The Lubelskie Region, situated at the crossroads of various cultures and nations, is characterized by diversified heritage of material and spiritual culture. The culture of Lubelskie is said to be unique on a European scale, which is exemplified by the Holy Trinity Chapel at the Lublin Castle, old town settlements of Zamość and Lublin, the town of Kazimierz Dolny, The Palace Complex in Kozłówka, as well as fortresses in Dęblin and Brest. Multicultural nature of Lubelskie heritage is represented by sacral buildings. Besides Catholic churches, Lubelskie is home to churches of other religions, mostly Orthodox churches and Jewish synagogues.

The cultural offer is abundant and diverse. In the region there is the oldest and at the same time the largest in this part of Poland Juliusz Osterwa Theatre, the only Music Theatre in Eastern Poland and the Philharmonic Orchestra. Lubelskie is also teeming with activities of alternative theatres, some of which are already world-known, for instance Gardzienice Centre for Theatre Practices, the Plastic Art Stage at the Catholic University of Lublin or the Provisorium Theatre.

More than 160 associations and foundations carry out their varied activities in the region and enrich the cultural life of Lubelskie by organising different reviews, competitions and festivals. We can also notice robust development of “little homelands”, as there are over 70 regional societies in the region. Lubelskie is a true hotbed of Polish folklore. Folk art is still alive and authentic. Thus, it is the city of Lublin that hosts the unique organisation of this kind in Europe – the Association of Folk Artists which covers the entire country. The region boasts some of the biggest events aimed at popularization of domestic folklore, including the Review of Folk Bands and Singers in Kazimierz Dolny, the National Convention of Polish Village Theatres in Tarnogród and Stoczek Łukowski, and meetings of blacksmiths in Wojciechów or potters in Urzędów. Moreover, many tremendous museums are located in the region, including the ones operated by the regional authorities: the Lublin Museum, Zamoyski Museum, Open-Air Museum in Lublin, Vistula River Museum, or institutions owned by the district and municipal bodies: Henryk Sienkiewicz Museum, Józef Ignacy Kraszewski Museum, Museum of the Chełm Land, Zamość Museum or the Museum of Southern Podlasie.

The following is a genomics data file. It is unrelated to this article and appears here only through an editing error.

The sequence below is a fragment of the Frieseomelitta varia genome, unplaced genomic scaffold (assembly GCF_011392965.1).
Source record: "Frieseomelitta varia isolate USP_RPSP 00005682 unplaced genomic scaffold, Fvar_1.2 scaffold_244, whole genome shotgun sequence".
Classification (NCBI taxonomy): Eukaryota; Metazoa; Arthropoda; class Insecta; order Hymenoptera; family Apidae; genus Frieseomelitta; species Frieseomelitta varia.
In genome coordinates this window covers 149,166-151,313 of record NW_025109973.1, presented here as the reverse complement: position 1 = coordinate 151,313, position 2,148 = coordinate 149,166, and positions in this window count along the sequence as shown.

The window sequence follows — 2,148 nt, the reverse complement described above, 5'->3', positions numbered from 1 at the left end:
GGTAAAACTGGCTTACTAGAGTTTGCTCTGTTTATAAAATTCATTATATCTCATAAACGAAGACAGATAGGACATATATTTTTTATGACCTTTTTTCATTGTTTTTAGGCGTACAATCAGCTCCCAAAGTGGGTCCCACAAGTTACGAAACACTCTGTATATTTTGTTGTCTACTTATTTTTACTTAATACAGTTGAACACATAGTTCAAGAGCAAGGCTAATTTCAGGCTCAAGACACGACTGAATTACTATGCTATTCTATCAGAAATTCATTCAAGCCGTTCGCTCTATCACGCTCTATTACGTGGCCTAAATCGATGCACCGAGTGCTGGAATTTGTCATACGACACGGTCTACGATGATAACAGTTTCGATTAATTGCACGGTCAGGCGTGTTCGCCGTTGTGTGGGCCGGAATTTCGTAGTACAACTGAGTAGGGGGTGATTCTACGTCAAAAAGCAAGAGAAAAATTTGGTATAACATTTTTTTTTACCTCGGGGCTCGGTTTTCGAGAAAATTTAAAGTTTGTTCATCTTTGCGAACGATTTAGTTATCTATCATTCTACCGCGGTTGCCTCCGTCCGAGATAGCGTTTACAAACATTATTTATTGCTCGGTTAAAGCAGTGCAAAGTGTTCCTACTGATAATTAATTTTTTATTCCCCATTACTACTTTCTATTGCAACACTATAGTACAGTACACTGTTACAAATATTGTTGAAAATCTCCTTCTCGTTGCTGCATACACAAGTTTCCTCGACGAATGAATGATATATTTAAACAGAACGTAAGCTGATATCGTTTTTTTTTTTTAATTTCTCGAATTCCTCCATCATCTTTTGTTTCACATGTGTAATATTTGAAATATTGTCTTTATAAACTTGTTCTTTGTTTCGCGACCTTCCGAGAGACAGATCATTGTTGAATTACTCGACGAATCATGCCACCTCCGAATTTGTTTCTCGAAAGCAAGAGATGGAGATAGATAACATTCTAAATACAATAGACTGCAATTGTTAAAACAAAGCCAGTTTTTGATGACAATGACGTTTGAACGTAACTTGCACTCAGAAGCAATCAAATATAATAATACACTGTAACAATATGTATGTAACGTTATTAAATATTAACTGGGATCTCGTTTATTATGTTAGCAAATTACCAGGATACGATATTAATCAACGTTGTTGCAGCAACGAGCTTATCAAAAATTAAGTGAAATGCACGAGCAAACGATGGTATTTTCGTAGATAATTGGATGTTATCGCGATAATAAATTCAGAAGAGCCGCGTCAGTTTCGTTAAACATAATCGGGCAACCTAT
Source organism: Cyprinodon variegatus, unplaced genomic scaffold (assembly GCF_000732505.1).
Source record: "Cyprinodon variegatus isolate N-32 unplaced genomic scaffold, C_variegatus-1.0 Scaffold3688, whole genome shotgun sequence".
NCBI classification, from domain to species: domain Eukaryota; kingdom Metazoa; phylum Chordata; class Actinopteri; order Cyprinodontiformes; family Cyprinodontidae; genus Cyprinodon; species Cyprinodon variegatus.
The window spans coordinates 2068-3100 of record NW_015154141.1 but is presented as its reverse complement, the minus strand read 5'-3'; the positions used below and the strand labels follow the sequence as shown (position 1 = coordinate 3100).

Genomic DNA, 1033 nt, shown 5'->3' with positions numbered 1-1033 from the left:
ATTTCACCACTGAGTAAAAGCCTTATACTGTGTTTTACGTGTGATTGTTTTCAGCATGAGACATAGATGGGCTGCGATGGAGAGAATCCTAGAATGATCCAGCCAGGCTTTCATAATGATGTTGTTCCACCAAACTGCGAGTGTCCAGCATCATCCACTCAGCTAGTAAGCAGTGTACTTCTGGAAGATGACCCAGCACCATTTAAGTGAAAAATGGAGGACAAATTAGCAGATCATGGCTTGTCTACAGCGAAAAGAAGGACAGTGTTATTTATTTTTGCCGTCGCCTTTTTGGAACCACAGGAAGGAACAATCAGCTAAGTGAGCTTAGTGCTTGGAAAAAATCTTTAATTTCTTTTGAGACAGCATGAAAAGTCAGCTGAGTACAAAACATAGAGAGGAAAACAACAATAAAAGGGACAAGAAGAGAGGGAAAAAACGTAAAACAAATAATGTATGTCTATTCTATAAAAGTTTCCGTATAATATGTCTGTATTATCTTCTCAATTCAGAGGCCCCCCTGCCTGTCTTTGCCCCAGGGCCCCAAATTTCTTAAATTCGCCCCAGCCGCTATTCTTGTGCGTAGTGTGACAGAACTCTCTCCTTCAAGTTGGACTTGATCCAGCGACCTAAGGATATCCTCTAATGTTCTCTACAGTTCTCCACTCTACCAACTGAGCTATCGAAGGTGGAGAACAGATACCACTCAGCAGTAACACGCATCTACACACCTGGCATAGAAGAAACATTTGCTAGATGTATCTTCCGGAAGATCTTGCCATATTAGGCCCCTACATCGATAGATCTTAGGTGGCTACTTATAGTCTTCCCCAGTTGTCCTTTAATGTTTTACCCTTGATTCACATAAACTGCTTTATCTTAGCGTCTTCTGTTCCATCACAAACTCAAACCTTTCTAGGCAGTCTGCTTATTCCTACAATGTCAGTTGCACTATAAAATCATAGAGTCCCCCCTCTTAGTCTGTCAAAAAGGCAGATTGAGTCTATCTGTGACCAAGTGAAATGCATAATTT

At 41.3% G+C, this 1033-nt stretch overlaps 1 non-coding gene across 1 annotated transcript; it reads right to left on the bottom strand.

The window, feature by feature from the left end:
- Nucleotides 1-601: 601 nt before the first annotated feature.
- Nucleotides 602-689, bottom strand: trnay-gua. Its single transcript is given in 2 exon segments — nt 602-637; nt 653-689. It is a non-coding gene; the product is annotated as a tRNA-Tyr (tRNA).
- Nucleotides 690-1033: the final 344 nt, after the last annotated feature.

Sport is one of key elements of the social life in the Lubelskie Region. Almost one thousand sports clubs operate in the region, where over 110 thousand athletes practice different Olympic and non-Olympic sport disciplines. Regardless of typical professional sports, Lubelskie boasts robust development of local sports activities performed at universities, schools, in the countryside or by the disabled. The leading individual sports include wrestling, weight lifting, athletics, swimming, boxing and martial arts, whereas team sports are dominated by football, handball, basketball, rugby and table tennis. A bit older fans recall with fondness achievements of speedway riders from Lublin. Since 1970 the region has been home to Biała Podlaska Academy of Physical Education which prepares teachers and coaches for the sports needs of the region. Lubelskie is also a place with a well-developed infrastructure of sports facilities which support the development of sports and recreation, including the Aqua Lublin Olympic swimming pool or football stadiums in Lublin and Puławy.

The Lubelskie Region is an important scientific centre on the map of Poland. Tradition of higher education dates back to 1594, when the Zamość Academy was established upon the initiative on Jan Zamoyski. The Jan Paul II Catholic University of Lublin is the oldest university in the region, and at the same time one of the oldest universities in Poland. It was established in 1918 upon the initiative of priest Idzi Radziszewski.

The biggest higher education institution in the region is the Maria Curie-Skłodowska University established in 1944 as a state university. It was organised by zoologist Prof. Henryk Raabe, who was also its first rector. As the university grew and developed, other academic entities became independent, namely the Medical University and the University of Life Sciences in Lublin.

In the capital city of the region there is also the Lublin University of Technology, which was established upon the initiative of communities of technicians, engineers and scientists in 1953.

The Polish Air Force Academy in Dęblin is yet another recognised entity, which is globally known as “the School of Eaglets”.
After the transition of 1989 higher education became more popular both in the region’s capital and in other cities of Lubelskie. Public academia were transformed into state higher vocational schools, e.g. in Biała Podlaska, Chełm and Zamość. Also private colleges grew rapidly, including the University College of Economy and Innovation or the University College of Entrepreneurship and Administration.